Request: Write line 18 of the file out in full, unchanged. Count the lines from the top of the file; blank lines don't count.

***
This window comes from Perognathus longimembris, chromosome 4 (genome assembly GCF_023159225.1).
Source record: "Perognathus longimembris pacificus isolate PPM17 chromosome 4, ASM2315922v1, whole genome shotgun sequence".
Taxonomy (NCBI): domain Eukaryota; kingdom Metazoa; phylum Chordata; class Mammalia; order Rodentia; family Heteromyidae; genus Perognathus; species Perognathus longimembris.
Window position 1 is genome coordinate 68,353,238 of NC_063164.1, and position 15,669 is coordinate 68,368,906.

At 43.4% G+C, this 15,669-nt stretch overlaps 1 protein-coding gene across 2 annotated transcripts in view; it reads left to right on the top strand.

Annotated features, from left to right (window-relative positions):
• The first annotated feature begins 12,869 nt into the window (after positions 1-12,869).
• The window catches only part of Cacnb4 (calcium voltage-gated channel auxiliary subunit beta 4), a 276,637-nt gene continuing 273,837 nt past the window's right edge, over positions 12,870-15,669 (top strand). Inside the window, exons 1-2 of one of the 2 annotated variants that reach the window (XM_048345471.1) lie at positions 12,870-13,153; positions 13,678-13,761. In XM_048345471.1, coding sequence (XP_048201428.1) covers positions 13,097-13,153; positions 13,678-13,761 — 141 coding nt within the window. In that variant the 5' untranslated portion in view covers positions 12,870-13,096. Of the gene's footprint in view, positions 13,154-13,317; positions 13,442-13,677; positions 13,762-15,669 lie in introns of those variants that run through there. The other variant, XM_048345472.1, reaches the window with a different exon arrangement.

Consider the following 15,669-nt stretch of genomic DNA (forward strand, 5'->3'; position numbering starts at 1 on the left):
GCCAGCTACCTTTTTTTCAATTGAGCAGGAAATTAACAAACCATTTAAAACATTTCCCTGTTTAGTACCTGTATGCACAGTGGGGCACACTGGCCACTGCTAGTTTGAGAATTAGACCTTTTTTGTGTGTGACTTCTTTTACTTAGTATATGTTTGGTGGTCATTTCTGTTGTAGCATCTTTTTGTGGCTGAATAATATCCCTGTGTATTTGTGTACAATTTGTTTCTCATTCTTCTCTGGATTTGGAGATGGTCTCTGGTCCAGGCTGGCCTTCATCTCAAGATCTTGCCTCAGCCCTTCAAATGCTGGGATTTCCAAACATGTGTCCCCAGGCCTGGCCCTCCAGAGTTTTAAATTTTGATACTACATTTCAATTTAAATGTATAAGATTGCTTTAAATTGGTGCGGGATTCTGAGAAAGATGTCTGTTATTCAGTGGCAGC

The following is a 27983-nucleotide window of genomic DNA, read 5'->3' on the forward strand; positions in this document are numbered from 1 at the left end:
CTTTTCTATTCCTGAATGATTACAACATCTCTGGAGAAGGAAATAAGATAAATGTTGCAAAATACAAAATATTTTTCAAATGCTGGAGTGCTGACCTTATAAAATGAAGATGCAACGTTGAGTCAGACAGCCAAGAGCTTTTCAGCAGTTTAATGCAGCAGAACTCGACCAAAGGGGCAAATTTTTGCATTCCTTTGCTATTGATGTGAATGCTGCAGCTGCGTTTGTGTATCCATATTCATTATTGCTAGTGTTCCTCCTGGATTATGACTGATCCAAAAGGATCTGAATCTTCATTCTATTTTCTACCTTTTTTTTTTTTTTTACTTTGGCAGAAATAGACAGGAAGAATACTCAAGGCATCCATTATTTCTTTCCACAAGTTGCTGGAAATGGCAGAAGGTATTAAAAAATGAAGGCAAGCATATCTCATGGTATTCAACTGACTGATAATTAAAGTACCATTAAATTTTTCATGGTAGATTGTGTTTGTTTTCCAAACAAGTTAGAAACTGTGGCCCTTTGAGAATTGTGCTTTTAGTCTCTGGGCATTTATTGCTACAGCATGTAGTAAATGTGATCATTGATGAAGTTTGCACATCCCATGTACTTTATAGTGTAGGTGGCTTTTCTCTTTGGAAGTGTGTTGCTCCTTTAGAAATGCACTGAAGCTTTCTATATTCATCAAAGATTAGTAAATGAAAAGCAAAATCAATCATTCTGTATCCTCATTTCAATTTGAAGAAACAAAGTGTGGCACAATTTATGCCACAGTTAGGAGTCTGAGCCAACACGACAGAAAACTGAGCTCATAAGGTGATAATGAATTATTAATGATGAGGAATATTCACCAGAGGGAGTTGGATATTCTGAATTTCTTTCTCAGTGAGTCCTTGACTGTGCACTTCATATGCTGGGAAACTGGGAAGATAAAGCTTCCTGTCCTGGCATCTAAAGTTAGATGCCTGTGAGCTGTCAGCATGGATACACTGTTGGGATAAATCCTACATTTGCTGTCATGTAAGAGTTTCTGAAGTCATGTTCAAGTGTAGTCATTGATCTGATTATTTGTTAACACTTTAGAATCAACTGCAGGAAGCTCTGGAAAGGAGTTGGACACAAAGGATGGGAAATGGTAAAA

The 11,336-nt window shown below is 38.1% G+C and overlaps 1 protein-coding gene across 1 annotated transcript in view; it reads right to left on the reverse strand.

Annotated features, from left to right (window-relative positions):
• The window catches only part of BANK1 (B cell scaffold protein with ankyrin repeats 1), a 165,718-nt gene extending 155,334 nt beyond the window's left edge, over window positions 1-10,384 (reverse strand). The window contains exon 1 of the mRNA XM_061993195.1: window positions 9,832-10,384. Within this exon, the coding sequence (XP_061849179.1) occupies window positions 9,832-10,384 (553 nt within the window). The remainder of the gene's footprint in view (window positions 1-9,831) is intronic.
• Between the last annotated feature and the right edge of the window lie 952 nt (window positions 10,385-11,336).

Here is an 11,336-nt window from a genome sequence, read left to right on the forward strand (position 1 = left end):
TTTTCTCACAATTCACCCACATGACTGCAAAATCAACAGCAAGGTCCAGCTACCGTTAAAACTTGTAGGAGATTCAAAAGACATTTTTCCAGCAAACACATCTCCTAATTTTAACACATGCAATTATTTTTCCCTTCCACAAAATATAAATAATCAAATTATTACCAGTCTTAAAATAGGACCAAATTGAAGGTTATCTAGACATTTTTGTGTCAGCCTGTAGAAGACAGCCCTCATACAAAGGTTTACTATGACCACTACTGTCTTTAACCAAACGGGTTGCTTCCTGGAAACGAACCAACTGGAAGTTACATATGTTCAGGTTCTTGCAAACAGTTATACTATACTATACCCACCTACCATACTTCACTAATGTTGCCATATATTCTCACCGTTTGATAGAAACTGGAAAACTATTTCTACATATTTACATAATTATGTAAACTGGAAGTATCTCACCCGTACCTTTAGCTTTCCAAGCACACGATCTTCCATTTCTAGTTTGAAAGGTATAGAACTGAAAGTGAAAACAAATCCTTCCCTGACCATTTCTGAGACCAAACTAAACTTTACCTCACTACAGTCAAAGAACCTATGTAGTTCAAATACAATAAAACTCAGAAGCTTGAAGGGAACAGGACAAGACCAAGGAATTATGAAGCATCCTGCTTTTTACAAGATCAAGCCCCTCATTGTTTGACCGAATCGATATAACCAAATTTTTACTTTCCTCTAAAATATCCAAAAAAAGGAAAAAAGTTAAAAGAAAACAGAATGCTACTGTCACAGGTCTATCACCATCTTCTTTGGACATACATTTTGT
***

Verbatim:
TTTTCTCACAATTCACCCACATGACTGCAAAATCAACAGCAAGGTCCAGCTACCGTTAAAACTTGTAGGAGATTCAAAAGACATTTTTCCAGCAAACACATCTCCTAATTTTAACACATGCAATTATTTTTCCCTTCCACAAAATATAAATAATCAAATTATTACCAGTCTTAAAATAGGACCAAATTGAAGGTTATCTAGACATTTTTGTGTCAGCCTGTAGAAGACAGCCCTCATACAAAGGTTTACTATGACCACTACTGTCTTTAACCAAACGGGTTGCTTCCTGGAAACGAACCAACTGGAAGTTACATATGTTCAGGTTCTTGCAAACAGTTATACTATACTATACCCACCTACCATACTTCACTAATGTTGCCATATATTCTCACCGTTTGATAGAAACTGGAAAACTATTTCTACATATTTACATAATTATGTAAACTGGAAGTATCTCACCCGTACCTTTAGCTTTCCAAGCACACGATCTTCCATTTCTAGTTTGAAAGGTATAGAACTGAAAGTGAAAACAAATCCTTCCCTGACCATTTCTGAGACCAAACTAAACTTTACCTCACTACAGTCAAAGAACCTATGTAGTTCAAATACAATAAAACTCAGAAGCTTGAAGGGAACAGGACAAGACCAAGGAATTATGAAGCATCCTGCTTTTTACAAGATCAAGCCCCTCATTGTTTGACCGAATCGATATAACCAAATTTTTACTTTCCTCTAAAATATCCAAAAAAAGGAAAAAAGTTAAAAGAAAACAGAATGCTACTGTCACAGGTCTATCACCATCTTCTTTGGACATACATTTTGT